New Delhi: A damning 82-page document that demonstrates the acceleration of China’s violations against its own international commitments to freedom of opinion and expression. The report, by Reporters Without Borders, reveals the unprecedented campaign of repression led by the Chinese regime in recent years against journalism and the right to information worldwide.
“If China continues its frantic race backwards, Chinese citizens may lose hope to one day see press freedom established in their country, and the Beijing regime may succeed in imposing its anti-model domestically and abroad,” says the RSF Secretary General, Christophe Deloire, who calls on democracies to “identify all appropriate strategies to dissuade the Beijing regime from pursuing its repressive policies and to support all Chinese citizens who love their country and want to defend the right to information.”
Journalists forced to be the Party’s mouthpiece, the report says. To receive and renew their press cards, journalists will soon have to undergo a 90-hour annual training partly focusing on Xi Jinping’s “Thought”. Journalists are already required to download the Study Xi, Strengthen the Country propaganda application that can collect their personal data.
China is the world’s biggest captor of journalists. At least 127 journalists (professional and non-professional) are currently detained by the regime. The simple act of investigating a “sensitive” topic or publishing censored information can result in years of detention in unsanitary prisons, where ill-treatment can lead to death.
Foreign correspondents are unwelcome in China, the report adds. China’s intimidation of foreign reporters, based on surveillance and visa blackmail, forced 18 of them to leave the country in 2020.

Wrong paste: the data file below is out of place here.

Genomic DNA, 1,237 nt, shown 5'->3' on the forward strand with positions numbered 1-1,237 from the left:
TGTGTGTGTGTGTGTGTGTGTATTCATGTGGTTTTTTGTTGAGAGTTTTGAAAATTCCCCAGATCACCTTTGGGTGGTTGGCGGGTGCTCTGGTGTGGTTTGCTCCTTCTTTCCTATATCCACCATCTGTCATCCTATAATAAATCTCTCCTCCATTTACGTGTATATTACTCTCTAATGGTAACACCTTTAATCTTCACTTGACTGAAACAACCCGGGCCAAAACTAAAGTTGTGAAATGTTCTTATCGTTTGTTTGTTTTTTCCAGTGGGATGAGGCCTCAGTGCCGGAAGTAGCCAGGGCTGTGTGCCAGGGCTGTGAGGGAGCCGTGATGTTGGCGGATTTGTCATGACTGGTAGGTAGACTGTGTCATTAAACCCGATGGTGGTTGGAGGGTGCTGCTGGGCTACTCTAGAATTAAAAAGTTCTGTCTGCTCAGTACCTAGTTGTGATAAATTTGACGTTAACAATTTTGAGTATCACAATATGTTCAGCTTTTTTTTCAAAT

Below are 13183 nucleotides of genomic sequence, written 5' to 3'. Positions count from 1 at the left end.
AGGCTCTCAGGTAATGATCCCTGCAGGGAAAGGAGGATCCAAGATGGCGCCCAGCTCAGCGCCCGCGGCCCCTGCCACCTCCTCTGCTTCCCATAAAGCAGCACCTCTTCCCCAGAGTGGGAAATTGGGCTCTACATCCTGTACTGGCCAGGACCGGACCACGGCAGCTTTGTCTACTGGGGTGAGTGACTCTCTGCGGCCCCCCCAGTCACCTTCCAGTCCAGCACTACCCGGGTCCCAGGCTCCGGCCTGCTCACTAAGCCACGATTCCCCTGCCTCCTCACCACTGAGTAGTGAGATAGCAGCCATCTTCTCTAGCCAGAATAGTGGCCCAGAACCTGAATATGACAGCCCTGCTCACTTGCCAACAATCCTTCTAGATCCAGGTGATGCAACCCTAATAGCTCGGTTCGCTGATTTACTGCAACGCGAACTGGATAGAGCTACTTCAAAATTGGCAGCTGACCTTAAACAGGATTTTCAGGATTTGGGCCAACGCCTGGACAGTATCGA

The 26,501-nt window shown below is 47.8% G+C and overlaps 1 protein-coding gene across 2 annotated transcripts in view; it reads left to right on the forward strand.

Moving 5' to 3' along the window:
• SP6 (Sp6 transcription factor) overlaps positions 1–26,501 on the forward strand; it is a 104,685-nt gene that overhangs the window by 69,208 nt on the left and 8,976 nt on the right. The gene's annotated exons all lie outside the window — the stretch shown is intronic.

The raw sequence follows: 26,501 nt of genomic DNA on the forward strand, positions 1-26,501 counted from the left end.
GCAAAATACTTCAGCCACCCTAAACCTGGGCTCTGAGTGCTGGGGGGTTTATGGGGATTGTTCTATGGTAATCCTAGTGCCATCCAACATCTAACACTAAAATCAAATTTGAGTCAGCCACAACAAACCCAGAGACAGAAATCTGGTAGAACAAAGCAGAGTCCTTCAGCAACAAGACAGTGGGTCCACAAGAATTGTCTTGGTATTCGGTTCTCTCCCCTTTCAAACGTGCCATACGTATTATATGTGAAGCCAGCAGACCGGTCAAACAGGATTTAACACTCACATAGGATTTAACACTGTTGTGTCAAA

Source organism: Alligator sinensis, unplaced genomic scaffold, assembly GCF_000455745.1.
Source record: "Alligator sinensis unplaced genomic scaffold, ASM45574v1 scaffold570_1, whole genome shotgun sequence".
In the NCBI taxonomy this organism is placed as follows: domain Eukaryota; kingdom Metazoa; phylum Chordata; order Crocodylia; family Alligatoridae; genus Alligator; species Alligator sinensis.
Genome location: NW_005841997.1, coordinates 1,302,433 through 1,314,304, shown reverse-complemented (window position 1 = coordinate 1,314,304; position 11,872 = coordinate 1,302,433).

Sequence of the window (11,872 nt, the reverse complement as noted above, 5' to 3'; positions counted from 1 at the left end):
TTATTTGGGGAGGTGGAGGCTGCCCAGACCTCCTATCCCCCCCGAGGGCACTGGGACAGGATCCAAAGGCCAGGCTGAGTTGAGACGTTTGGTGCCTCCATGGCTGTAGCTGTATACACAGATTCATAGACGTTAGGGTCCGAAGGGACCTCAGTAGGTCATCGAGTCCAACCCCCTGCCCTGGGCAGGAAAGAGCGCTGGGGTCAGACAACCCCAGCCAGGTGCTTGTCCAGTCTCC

Gui Minhai, Yang Hengjun and Cheng Lei, three foreign journalists of Chinese descent, are now being detained on espionage charges.
Covid-19 as an excuse for increased repression has been used by China. At least ten journalists and online commentators were arrested in 2020 for the simple act of informing the public about the Covid-19 crisis in Wuhan. To this date, two of them, Zhang Zhan and Fang Bin, are still detained.
The number of taboo topics keeps rising. Not only those typically deemed “sensitive” — such as Tibet, Taiwan or corruption — are subject to censorship, but also natural disasters, the #MeToo movement or even recognition of health professionals during the Covid-19 crisis.
Hong Kong journalists are endangered by the National Security Law, the report adds. Deliberately vague, the National Security Law, imposed last year in Hong Kong by China, has since served as a pretext for the repression of at least 12 journalists and press freedom defenders, including Apple Daily founder Jimmy Lai, all of whom risk life sentences.
Carrie Lam as a puppet of the Beijing regime has been pointed out by the report. In order to please the Chinese regime, Carrie Lam, Hong Kong’s chief executive, forcibly closed the last independent mainstream media, Apple Daily, and is censoring public media group RTHK (Radio Television Hong Kong).
CGTN continues to spread propaganda around the world. Chinese state-owned audiovisual group CGTN continues to broadcast regime propaganda worldwide, despite losing its license in the UK in 2021 after airing multiple self-confessions, including those of publisher Gui Minhai and ex-journalist Peter Humphrey.
Chinese embassies are being used as a tool against freedom of information, the report said. Chinese diplomatic missions are also a source of pressure against information freedom in democracies. Infamous for his diatribes against the media, China’s ambassador in Paris, Lu Shaye, is a repeat offender who regularly insults and attacks independent journalists.
In a previous report, RSF said how Beijing tries to put an end to the role of journalism and instead make it a tool at the service of state propaganda.
The People’s Republic of China ranks 177th out of 180 in the 2021 RSF World Press Freedom Index., only two spots above North Korea. The special administrative region of Hong Kong, once a bastion of press freedom, has slipped from 18th place, upon the index’s creation in 2002, to 80th place in 2021.
There is a media blockade in Xinjiang. Since 2016, in the name of the “fight against terrorism”, the Beijing regime has been conducting a violent campaign against the Uyghurs. Seventy-one Uyghur journalists are currently detained, comprising more than half of the journalists imprisoned in China.